Monday, April 19, 2010

Maternity Marks Merchant's Bookish Comeback

As parents, we tend to embarass our children. What was perfect when they were younger seems strange when they reach the teenage years. I doubt my 16-year-old daughter relishes her baby pictures being incorporated into undergrad lectures or having me forever reviving a chant poem about her first words uttered in 1994. Imagine then, having your pop icon mama composing an expensive and expansive 26-song album in your honor. But that's just the artistic blessing of being born Natalie Merchant's daughter.

Released on April 13, Leave Your Sleep dances into our waking dreams as the kind of epic project that only a unique literary and musical genius on extended maternity leave could compose. Costing thousands and thousands to produce and involving hundreds of collaborating musicians, Leave Your Sleep enchants, educates, and enthralls. Merchant confesses to finding the songs to resuscitate poems in her mind while nursing her now six-year-old daughter.

“I was breastfeeding six hours a day, and I felt this burst of creative energy,” she explains in an interview. “In my mind I had all these visions of projects I wanted to do and things I wanted to make, but I couldn't leave my chair, and I had my hands full. So I just put a tape recorder next to the chair where I was nursing, and I would start singing into it, and that's where the first songs came from. I didn't really have time to focus on writing lyrics.”

With a tip of the bonnet to William Blake, the album opens with Charles Causley's “Nursery Rhyme of Innocence and Experience.” Immediately, listeners know that Natalie Merchant does not confine her craft to the carseat of genres called “kid's albums.” With Leave Your Sleep, our hearts swim in a deep well of serious folk music and not a single chirpy singalong to annoy parents on long drives can be found among these 26 tracks.

The more clever tracks could border on the cute but never in a cringe-worthy way. Collaborating with Medeski, Martin, and Wood on the swingy “It Makes A Change,” Merchant marvels us with Mervyn Peake's whimsical meditations on a whale “feeling high and mighty” wearing “Aunt Mabel's nighty.” The poem “lights up the breakfast table,” and I haven't felt this good about dancing while planning the morning meal since Poi Dog Pondering's jubilant take on “Toast and Jelly.”

From turning Ogden Nash's “Adventures of Isabel” into a fiddle-fired Appalachian jam or giving William Brighty Rands' “Topseyturvey-World” a worldly ska-reggae beat, Merchant confirms the musical diversity and visionary versatility that's been embedded in her creative DNA since the earliest 10,000 Maniacs records.

With a litany of flavors to make Ben and Jerry weep and a wordplay that would amaze even Dr. Seuss, Jack Prelutsky's “Bleezer's Ice Cream” funks along to a downtown ragtime vibe. A poem about a person Merchant dubs a “badass dude,” “Peppery Man” began as an Irish jig but gets a gospel-blues treatment enhanced by the voices of the great gospel group Fairfield Four. The teacherly Merchant doesn't fancy a preacher's son but joyfully serenades “The Janitor's Boy,” a Nathalia Crane poem placed in the same room with Wynton Marsalis trumpet riffs.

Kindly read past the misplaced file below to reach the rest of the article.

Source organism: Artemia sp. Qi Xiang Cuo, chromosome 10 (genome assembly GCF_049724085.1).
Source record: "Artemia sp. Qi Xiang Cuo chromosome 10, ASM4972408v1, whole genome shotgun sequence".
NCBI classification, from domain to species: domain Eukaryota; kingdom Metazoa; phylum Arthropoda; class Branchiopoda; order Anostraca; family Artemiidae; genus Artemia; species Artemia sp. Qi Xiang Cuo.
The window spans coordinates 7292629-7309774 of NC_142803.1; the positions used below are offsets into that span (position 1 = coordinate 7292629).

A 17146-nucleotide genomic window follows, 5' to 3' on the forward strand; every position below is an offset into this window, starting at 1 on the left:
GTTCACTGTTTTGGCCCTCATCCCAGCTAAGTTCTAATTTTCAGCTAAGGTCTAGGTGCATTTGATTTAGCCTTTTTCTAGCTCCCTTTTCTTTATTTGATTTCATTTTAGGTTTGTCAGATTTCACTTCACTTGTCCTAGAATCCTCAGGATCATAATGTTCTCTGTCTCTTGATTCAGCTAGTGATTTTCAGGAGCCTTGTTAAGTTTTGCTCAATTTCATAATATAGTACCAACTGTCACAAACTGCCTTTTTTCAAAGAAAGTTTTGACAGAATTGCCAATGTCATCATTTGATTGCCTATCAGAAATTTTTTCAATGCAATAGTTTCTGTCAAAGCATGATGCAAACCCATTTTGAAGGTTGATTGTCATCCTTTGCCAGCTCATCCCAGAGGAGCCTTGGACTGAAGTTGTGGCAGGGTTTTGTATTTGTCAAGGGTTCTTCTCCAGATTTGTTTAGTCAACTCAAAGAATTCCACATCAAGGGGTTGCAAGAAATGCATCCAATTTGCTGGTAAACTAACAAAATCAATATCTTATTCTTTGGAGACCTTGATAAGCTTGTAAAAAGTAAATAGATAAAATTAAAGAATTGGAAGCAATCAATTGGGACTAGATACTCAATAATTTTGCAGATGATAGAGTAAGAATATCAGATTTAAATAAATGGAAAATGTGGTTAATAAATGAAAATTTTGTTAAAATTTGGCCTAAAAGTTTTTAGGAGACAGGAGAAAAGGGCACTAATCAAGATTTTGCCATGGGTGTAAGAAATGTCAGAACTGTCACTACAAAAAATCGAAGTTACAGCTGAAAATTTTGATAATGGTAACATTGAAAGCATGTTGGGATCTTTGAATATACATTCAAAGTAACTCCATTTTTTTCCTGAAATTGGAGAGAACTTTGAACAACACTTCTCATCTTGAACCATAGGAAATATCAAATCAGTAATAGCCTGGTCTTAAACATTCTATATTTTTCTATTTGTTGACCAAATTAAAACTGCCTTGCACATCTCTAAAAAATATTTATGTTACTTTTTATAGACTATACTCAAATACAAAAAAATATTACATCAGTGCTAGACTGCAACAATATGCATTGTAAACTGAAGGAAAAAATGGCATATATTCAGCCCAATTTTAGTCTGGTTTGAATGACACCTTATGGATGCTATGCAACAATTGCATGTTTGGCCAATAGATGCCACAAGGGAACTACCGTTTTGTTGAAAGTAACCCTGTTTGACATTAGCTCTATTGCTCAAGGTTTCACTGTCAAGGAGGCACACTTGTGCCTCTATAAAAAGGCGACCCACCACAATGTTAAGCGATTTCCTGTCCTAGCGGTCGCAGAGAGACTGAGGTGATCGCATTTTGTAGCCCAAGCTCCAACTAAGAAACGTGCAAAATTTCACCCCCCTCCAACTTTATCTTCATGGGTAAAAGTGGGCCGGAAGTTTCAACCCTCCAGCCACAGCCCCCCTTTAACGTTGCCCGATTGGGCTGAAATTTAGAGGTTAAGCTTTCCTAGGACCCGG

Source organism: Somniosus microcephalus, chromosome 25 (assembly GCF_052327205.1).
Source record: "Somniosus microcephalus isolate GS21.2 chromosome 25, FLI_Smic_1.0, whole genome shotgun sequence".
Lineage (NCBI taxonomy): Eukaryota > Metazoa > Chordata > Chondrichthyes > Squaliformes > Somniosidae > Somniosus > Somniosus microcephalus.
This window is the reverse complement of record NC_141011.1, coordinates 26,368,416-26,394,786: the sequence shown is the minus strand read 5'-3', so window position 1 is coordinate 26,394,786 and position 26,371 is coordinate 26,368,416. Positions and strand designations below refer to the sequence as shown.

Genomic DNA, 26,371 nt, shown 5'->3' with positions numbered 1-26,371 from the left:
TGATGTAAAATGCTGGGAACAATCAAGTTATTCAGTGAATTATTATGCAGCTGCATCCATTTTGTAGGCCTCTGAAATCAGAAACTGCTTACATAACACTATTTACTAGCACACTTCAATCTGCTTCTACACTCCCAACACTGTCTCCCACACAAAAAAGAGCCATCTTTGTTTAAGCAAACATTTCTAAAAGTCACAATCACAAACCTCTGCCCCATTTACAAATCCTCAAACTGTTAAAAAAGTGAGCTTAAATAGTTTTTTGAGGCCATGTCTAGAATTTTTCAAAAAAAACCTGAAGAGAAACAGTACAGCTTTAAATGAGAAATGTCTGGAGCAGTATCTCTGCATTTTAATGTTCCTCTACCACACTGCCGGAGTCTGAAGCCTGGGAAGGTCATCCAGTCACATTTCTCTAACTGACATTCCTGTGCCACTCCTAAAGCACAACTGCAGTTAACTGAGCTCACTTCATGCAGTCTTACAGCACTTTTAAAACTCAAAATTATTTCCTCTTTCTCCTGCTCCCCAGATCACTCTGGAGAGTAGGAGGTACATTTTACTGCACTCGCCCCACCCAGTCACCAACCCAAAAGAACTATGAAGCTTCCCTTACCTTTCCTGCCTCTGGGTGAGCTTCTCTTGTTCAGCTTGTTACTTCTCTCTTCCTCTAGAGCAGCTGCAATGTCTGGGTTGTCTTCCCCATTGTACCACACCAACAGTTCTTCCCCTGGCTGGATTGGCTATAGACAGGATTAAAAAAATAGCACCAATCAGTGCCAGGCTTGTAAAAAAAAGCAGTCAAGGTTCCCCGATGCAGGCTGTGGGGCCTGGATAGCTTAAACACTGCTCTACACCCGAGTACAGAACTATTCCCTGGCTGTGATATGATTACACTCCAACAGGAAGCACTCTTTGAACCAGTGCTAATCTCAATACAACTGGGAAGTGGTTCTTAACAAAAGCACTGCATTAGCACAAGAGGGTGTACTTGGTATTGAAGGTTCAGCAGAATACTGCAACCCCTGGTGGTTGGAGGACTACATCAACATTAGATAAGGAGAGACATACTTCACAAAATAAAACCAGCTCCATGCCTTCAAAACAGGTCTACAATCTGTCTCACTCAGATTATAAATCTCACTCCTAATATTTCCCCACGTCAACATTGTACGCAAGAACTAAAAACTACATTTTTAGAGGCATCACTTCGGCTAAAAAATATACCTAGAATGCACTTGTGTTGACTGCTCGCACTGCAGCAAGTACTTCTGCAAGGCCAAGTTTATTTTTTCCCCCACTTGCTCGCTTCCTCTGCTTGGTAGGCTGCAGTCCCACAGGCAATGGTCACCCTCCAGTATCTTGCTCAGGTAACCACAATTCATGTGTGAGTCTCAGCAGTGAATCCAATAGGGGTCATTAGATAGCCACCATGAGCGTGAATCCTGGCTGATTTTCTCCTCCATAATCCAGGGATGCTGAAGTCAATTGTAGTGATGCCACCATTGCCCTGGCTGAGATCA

While some tracks get pure injections of innocent frivolity, Merchant researched the epic release with the diligence of an unemployed English major seeking a doctoral dissertation commisioned by the heavens. The haunting treatment of Lydia Huntley Sigourney's "Indian Names" shows that Merchant has hardly lost her earnest, activist edge. In an awkward moment of her amazing TED performance, Merhchant actually scolds the crowd for enthusiasm during her final song (the earlier hit "Kind and Generous"), shutting them up so she can sing her gratitude to them more reverently.

Blogging about his daylong session cutting "Topseyturvey-World," reggae session man Andy Bassford tesitfies to her generosity and work ethic. The person Bassford describes is the same incredible woman I met while following her around the midwest between 1985 and 1987. And back in 2008, he got to play on one song of what's easily the the creative capstone of Natalie Merchant's incredible career. He chronicles:

"For some reason Natalie likes to eat at four o'clock, so we took a break and had some absolutely amazing organic food, which was prepared in the kitchen below the studio. She ate with us; no diva behavior here. For those of you who are wondering, I can't tell you that much about her despite spending two days working with her. Natalie is rather small and surprisingly pale, with dark brown eyes and prominent eyebrows. She has a beautiful speaking voice that is quite close to her singing voice. I'm sure she reads lots and lots of books. Good ones. She is easygoing on the surface and very articulate and poised; I never heard her swear, raise her voice, or fumble for a word. When we were cutting the track, she sang tirelessly. Some artists won't do this, or complain about having to do so while they are doing it. But I think it's really critical to cutting a good track. It's no accident that Natalie makes really good records. She's completely invested in the process."

(reposted from

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